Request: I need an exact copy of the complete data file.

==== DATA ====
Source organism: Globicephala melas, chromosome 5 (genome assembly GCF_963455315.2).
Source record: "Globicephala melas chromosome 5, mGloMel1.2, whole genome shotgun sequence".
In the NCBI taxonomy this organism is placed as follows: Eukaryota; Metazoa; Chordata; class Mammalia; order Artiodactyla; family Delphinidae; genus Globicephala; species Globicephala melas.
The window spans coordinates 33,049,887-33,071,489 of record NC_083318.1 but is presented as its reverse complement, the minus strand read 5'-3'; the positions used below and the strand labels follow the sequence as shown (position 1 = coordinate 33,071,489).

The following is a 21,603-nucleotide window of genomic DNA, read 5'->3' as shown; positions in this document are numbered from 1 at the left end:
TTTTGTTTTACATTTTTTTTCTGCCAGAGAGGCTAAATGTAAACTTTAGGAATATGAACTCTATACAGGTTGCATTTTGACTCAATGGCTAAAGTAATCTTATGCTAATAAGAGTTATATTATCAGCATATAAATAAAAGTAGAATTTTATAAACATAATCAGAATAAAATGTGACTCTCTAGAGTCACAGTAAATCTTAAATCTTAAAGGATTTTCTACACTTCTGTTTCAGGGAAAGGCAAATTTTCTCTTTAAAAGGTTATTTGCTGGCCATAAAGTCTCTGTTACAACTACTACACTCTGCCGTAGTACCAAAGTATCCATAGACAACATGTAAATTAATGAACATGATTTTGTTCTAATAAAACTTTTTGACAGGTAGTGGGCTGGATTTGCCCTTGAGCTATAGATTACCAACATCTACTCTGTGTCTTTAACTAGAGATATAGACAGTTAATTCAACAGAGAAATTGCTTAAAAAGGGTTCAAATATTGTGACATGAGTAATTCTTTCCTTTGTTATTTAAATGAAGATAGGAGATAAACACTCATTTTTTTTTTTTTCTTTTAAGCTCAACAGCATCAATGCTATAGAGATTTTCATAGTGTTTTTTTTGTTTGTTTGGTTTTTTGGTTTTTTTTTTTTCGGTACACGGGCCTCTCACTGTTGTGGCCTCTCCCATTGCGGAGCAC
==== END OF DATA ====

Source organism: Globicephala melas, chromosome 5 (genome assembly GCF_963455315.2).
Source record: "Globicephala melas chromosome 5, mGloMel1.2, whole genome shotgun sequence".
In the NCBI taxonomy this organism is placed as follows: Eukaryota; Metazoa; Chordata; class Mammalia; order Artiodactyla; family Delphinidae; genus Globicephala; species Globicephala melas.
The window spans coordinates 33,049,887-33,071,489 of record NC_083318.1 but is presented as its reverse complement, the minus strand read 5'-3'; the positions used below and the strand labels follow the sequence as shown (position 1 = coordinate 33,071,489).

The following is a 21,603-nucleotide window of genomic DNA, read 5'->3' as shown; positions in this document are numbered from 1 at the left end:
TTTTGTTTTACATTTTTTTTCTGCCAGAGAGGCTAAATGTAAACTTTAGGAATATGAACTCTATACAGGTTGCATTTTGACTCAATGGCTAAAGTAATCTTATGCTAATAAGAGTTATATTATCAGCATATAAATAAAAGTAGAATTTTATAAACATAATCAGAATAAAATGTGACTCTCTAGAGTCACAGTAAATCTTAAATCTTAAAGGATTTTCTACACTTCTGTTTCAGGGAAAGGCAAATTTTCTCTTTAAAAGGTTATTTGCTGGCCATAAAGTCTCTGTTACAACTACTACACTCTGCCGTAGTACCAAAGTATCCATAGACAACATGTAAATTAATGAACATGATTTTGTTCTAATAAAACTTTTTGACAGGTAGTGGGCTGGATTTGCCCTTGAGCTATAGATTACCAACATCTACTCTGTGTCTTTAACTAGAGATATAGACAGTTAATTCAACAGAGAAATTGCTTAAAAAGGGTTCAAATATTGTGACATGAGTAATTCTTTCCTTTGTTATTTAAATGAAGATAGGAGATAAACACTCATTTTTTTTTTTTTCTTTTAAGCTCAACAGCATCAATGCTATAGAGATTTTCATAGTGTTTTTTTTGTTTGTTTGGTTTTTTGGTTTTTTTTTTTTCGGTACACGGGCCTCTCACTGTTGTGGCCTCTCCCATTGCGGAGCAC